A British man who was found with blueprints for a rocket in his luggage at Luton Airport has been jailed for three-and-a-half years.
Yassin Nassari and his wife were arrested in May 2006
Yassin Nassari, 28, from Ealing, west London, was earlier found guilty at the Old Bailey of possessing documents likely to be useful to a terrorist.
His Dutch wife, Bouchra El Hor, 24, was cleared of failing to disclose information about terrorism.
The couple and their baby were stopped at the airport in May last year.
They were returning from trips to Syria and Holland.
Nassari, a teacher, businessman and student of Arabic, was found not guilty of the more serious offence of possessing articles for terrorist purposes.
Sentencing him, Judge Gerald Gordon said: "I have come to the conclusion that, sadly, like a number of young Muslims, you have somehow been indoctrinated into beliefs supporting terrorism by others.
Nassari had blueprints for a home-made steel rocket
"I have no doubt you wanted to immerse yourself in this fundamentalist trash, but in the material available to me there is nothing to indicate that any actual terrorist use would have been made of it by anyone."
Nassari's hard drive contained documents about martyrdom and weapons training, as well as instructions on how to construct the Qassam artillery rocket - a home-made steel rocket used by terrorist groups in the Middle-East.
He denied knowledge of the material saying he had lent his computer to another man.
Police also found several graphic videos of terrorist attacks and beheadings at Nassari's home.
There were also computer files containing documents entitled: "Preparing the fighter who is going for jihad"; "Virtues of martyrdom in the path of Allah"; "Taking care of the family left behind by the fighter" and "How to run a training camp".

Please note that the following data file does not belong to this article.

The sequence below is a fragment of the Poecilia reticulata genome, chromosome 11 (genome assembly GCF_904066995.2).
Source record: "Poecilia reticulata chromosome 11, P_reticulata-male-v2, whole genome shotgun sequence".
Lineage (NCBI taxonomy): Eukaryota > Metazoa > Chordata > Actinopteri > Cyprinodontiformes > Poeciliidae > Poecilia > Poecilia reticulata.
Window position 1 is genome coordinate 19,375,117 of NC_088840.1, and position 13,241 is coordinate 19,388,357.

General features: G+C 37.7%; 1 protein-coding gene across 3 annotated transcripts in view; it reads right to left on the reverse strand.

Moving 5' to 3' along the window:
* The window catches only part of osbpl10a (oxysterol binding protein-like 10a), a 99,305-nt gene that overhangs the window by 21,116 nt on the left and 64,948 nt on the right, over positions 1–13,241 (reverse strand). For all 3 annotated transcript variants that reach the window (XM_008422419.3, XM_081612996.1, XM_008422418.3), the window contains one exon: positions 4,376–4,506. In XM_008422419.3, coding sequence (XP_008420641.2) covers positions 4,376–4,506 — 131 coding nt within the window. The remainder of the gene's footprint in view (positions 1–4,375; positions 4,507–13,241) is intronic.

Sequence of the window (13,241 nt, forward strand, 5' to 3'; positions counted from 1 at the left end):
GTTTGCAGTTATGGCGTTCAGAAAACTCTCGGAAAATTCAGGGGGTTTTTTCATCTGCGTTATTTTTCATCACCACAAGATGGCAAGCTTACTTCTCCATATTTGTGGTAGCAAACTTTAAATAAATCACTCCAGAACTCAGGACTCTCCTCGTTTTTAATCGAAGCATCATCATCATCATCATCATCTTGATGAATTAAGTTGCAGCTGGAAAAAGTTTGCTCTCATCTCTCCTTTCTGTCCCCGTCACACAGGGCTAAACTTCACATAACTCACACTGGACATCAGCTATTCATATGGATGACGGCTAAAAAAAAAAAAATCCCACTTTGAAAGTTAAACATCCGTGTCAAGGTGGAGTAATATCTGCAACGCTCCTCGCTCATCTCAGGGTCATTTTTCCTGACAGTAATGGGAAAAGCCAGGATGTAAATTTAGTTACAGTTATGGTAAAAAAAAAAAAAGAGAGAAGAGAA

The investigation, codenamed Operation Bivalve, also revealed that Nassari had communicated with other extremists via internet chat-rooms using the name "Mock Turtle".
Among them was a man known as "Abu Dujanah". Dujanah was actually Tariq al-Daour who was jailed at Woolwich Crown Court in June 2007 for incitement to murder using the internet.
Terror training manuals and videos were found at Nassari's home
'Useful to terrorists'
The trial also heard that Nassari had a letter from his wife in which she appeared to be encouraging him to become a terrorist martyr.
The court was told it read: "I am so proud of my husband. I am happy that Allah has granted you the chance to be a martyr...Maybe one day I can follow you.
"If I can't, I will send our son to you so he can follow his father's footsteps."
But Mrs El-Hor said the letter was a work of fiction and she knew nothing about what Nassari was doing.
Deputy Assistant Commissioner Peter Clarke, head of the Metropolitan Police's Counter-Terrorism Command, said: "Nassari held the ideology, ability and determination to find and download material which would have been useful to terrorists.
"What he intended to do upon his return to the UK is unclear. However, it is possible that his research could have ended up in the hands of individuals or groups willing to put it into practice."